Posted 11 Oct 2012 — By Alan McStravick for redOrbit.com – Your Universe Online
Professor Deborah Steinberg of the Virginia Institute of Marine Science (VIMS) has dedicated her professional life to investigating crustaceans and their role in the “biological pump,” which is the process by which marine life transports carbon dioxide from the atmosphere and ocean’s surface to the deep sea. This cycle removes the carbon to a depth where it contributes nothing to global warming.
In a new study published in Tuesday’s issue of Scientific Reports, professor Steinberg partnered with Dr. Grace Saba of Rutgers University and retrained her focus from crustaceans to small forage fish in order to gain an understanding of their role in this carbon removal process.
The research pair collected their data off the coast of southern California on an exploratory expedition aboard the research vessel Point Sur. Building on Steinberg’s knowledge of copepods and other small, drifting marine animals, gleaned from two decades of research, the team wanted to explore whether forage fish like crustaceans played a discernible role in the biological pump through their consumption of photosynthetic surface algae and subsequent release “fecal pellets”.
With copepods, the ingested carbons from the algae are released as fecal pellets which sink quickly into the deep ocean. This is important because the algal cells are generally too small and too light to sink on their own.
“‘Fecal pellet’ is the scientific term for ‘poop,’” laughs Steinberg. “Previous studies in our lab and by other researchers show that zooplankton fecal pellets can sink at rates of hundreds to thousands of feet per day, providing an efficient means of moving carbon to depth. But there have been few studies of fecal pellets from fish, thus the impetus for our project.”
Adding to Steinberg’s comment, Saba says, “We collected fecal pellets produced by northern anchovies, a forage fish, in the Santa Barbara Channel off the coast of southern California.” The researchers found that sinking rates for the anchovies’ fecal pellets averaged around 2,500 feet per day. This figure was arrived at during experiments conducted in the shipboard lab.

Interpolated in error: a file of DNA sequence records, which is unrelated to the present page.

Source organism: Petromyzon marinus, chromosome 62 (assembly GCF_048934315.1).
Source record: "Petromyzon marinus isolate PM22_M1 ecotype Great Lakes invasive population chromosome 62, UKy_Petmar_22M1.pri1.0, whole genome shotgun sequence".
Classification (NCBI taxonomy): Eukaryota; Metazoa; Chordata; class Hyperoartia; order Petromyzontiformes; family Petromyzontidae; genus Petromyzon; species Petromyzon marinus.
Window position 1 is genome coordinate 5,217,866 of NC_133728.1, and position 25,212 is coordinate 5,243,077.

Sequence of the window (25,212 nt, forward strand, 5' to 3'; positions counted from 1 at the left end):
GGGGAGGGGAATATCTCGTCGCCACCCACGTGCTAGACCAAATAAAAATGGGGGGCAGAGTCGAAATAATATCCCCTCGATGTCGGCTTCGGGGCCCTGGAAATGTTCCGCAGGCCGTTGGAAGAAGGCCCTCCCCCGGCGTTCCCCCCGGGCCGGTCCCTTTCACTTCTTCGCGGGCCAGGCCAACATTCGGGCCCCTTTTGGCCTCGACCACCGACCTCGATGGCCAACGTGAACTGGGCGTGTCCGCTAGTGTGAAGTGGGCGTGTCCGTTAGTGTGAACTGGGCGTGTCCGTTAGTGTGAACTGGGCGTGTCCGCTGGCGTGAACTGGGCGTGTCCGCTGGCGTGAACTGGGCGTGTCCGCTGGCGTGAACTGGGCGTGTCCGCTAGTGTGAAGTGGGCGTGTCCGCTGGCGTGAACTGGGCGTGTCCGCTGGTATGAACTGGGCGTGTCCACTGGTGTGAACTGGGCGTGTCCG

At that rate, says Saba, “pellets produced at the surface would travel the 1,600 feet to the seafloor at our study site in less than a day.”
Additionally, Saba and Steinberg determined the overall abundance of the pellets, finding approximately 6 per cubic meter of seawater. This finding, paired with measurements of the pellets’ carbon content – an average of 22 micrograms per pellet – allowed them to create a model that would show the effect that forage fish have on the biological pump.
“Twenty micrograms of carbon might not seem like much,” says Steinberg, “but when you multiply that by the high numbers of forage fish and fecal pellets that can occur within nutrient-rich coastal zones, the numbers can really add up.”
The team’s calculation of the total “downward flux” of carbon within the forage fish fecal pellets saw a maximum figure of 251 milligrams per square meter per day. This figure is equal to or greater than previously measured values of sinking organic matter collected through the use of suspended sediment traps.
“Our findings show that – given the right conditions – fish fecal pellets can transport significant amounts of repackaged surface material to depth, and do so relatively quickly,” says Saba.
Steinberg and Saba believe these conditions are likely to occur commonly on the Pacific coastlines of North and South America. This is because ocean currents abut and even cross over the continental shelves allowing for cold, nutrient-rich waters from depth to move into the sunlit surface zone.